Listening Session: A conversation between carved records by Masimba Hwati and Paul Stan NatarajPast, Music Wed 7 Feb, 6.30pm–8pm
A listening session based on a sonic conversation between Masimba Hwati and Paul Stan Nataraj. The experimental sonic conversation will be based on the albums: A Thank you Mr DJ by Yvonne South Chaka Chaka and Fear of a Black Planet by Public Enemy.
A Thank you Mr DJ
A 1987 Record by African Singer Yvonne South Chaka Chaka. The record opens a nostalgic door that leads not only into Masimba Hwati’s childhood home but also to Soweto by way of a radio news broadcast. “I have faint memories of floating pieces of news about how violence in the last days of apartheid in South Africa was escalated by the sabotage activities of Umkhonto weSizwe in several cities and other news of a landmine exploding under a vehicle in the township of Jabulani Soweto. In these cases, I approach sound via a methodology of nostalgic immersion and specific cultural reflection”. The record has been mediated and carved by Paul Nataraj as he engraved and part of Masimba Hwati’s research into Toyi toyi a Southern African Protest Dance and military drill.
Fear of a Black Planet
Is 1989 public enemy album that Paul Nataraj carved with the names of hundreds of Black people and people of colour who had been killed in police custody, detention centres, at border crossings, across Europe, in the UK and USA these names are engraved onto the surface of this record. “This record was given to me by an old friend who converted to Islam many years ago. He made the decision that he no longer needed his records and so gave them to me for safe keeping. When passing on the records in 2001 he expressed the desire to move away to the middle east, to fully embrace his faith. After he left that day, I didn’t see him for many years, then suddenly in 2017 I bumped into him again in Blackburn town centre. After a conversation shared over a couple of cigarettes, it became clear that he had been struggling with his mental health, and was no longer pursuing his faith. The story of this particular record, with all of its deeply entangled 'intra-relations', both micro and macro, global and local, mobilised Paul to consider the 'nomadic materiality' of the vinyl record, an idea which he has recently theorised in an article for Riffs musicology journal.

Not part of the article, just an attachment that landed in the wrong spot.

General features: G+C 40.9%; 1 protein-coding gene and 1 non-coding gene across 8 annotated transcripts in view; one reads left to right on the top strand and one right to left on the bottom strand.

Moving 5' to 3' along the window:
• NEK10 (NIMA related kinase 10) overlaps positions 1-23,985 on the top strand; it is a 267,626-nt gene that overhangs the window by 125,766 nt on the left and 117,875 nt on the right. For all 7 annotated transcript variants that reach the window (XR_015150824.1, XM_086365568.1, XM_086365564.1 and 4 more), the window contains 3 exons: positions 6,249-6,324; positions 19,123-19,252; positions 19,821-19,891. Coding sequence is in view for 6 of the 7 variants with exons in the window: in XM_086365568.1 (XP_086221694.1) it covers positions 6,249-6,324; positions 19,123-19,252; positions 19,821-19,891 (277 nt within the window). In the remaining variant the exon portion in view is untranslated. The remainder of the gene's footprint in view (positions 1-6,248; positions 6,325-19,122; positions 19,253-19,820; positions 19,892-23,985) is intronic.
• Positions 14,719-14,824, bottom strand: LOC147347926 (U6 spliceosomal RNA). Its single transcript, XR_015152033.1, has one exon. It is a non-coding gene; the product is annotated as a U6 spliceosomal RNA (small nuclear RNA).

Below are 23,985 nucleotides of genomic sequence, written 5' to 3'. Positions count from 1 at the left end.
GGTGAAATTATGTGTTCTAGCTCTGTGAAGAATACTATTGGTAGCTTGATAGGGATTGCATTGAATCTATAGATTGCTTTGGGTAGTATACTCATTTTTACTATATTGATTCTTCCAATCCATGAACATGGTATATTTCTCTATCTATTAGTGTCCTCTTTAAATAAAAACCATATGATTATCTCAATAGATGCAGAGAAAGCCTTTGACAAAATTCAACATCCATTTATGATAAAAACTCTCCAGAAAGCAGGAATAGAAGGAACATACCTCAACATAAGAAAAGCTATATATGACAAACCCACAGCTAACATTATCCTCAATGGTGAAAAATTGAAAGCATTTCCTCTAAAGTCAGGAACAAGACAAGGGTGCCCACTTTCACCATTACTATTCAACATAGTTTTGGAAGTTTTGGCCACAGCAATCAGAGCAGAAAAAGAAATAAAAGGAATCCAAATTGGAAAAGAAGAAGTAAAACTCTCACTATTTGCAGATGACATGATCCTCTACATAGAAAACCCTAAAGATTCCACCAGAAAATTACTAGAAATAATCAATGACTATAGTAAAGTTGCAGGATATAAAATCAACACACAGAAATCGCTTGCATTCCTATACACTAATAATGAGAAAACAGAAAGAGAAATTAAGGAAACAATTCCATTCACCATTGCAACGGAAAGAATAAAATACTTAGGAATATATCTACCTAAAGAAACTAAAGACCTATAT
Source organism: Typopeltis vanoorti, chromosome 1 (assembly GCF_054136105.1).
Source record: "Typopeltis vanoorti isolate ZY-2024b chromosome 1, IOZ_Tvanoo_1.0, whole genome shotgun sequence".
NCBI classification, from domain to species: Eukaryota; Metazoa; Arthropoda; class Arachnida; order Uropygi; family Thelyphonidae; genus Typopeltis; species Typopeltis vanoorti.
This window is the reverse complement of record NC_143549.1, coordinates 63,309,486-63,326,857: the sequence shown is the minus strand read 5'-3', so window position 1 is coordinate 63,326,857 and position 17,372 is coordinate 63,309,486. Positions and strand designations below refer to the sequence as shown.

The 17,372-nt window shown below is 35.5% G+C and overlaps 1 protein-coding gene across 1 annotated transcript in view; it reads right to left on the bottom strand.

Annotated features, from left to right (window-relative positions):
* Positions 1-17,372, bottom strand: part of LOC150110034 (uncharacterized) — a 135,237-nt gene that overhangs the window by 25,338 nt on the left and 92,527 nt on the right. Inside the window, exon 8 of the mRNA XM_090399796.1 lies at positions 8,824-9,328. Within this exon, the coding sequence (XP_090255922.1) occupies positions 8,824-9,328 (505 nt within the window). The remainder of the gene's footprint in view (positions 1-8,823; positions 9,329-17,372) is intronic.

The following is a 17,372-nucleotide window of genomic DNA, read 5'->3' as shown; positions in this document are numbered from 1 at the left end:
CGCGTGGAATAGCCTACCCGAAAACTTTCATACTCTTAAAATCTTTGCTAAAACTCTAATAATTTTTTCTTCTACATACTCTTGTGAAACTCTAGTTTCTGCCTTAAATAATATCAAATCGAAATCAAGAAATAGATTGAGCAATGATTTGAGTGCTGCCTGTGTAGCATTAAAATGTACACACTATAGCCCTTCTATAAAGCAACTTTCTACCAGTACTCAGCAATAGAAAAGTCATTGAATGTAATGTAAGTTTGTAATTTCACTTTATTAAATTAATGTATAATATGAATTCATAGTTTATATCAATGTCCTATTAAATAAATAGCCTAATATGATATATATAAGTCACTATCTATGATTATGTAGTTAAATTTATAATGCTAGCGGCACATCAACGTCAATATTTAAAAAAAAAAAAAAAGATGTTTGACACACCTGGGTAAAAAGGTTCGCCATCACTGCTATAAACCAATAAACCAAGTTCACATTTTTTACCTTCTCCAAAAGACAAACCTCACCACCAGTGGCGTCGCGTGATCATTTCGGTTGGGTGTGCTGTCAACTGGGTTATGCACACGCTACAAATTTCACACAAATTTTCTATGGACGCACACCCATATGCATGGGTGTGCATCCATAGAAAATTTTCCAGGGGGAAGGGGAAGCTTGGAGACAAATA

About the event
Free. Limited Capacity.
Booking is required.
The duration of the event is 90 minutes. A rest break is not included. Seating is available.
Find information about getting here and our building access and facilities here.
This event will be held in The Space.
Speakers will use microphones.
This event is wheelchair accessible.
If you have any questions around access or have specific access requirements we can accommodate, please get in touch with us by emailing firstname.lastname@example.org or phoning 0115 948 9750.
Masimba is a multi-disciplinary artist who works internationally. He holds an MFA from University of Michigan-Ann Arbor and is a PhD in Art practice, candidate at Akademie der Bildenden Künste -Wien. He is a CWPS Umich(Center for World Performance studies) 2019 fellow. He is also a 2019 Skowhegan School of Painting and Sculpture alumni. He studied sculpture at Harare Polytechnic in Zimbabwe. He has shown in several prestigious places internationally is collected in various Museums worldwide.Sonic signatures, edited by Derek Purdue, Alibhe Kenny, Katie Young, 2023; Sokunge 2021; der Seeteufel, 2022.Hwati lives and works in Vienna and Harare.Albums Include lakes Nights 2020,Hwati Collino 2022 release dunder Alien passengers Label in Warren Michigan.
Paul Stan Nataraj
Paul is an audio maker from Blackburn in Lancashire. His PhD project ‘You Sound Like a Broken Record’, was voted in the top ten experimental albums of the year by 'A Closer Listen' magazine 2018. His work explores musical materiality, memory, the personal stories attached to music, and how our relationship with listening and the listened to, changes over time. His last album ‘Cobblestones & Kitchari’ was released in May 2020 on Fractal Meat Cuts. He is currently working as a researcher on the 'Migrant Memory and the Postcolonial Imagination' project for Loughborough University.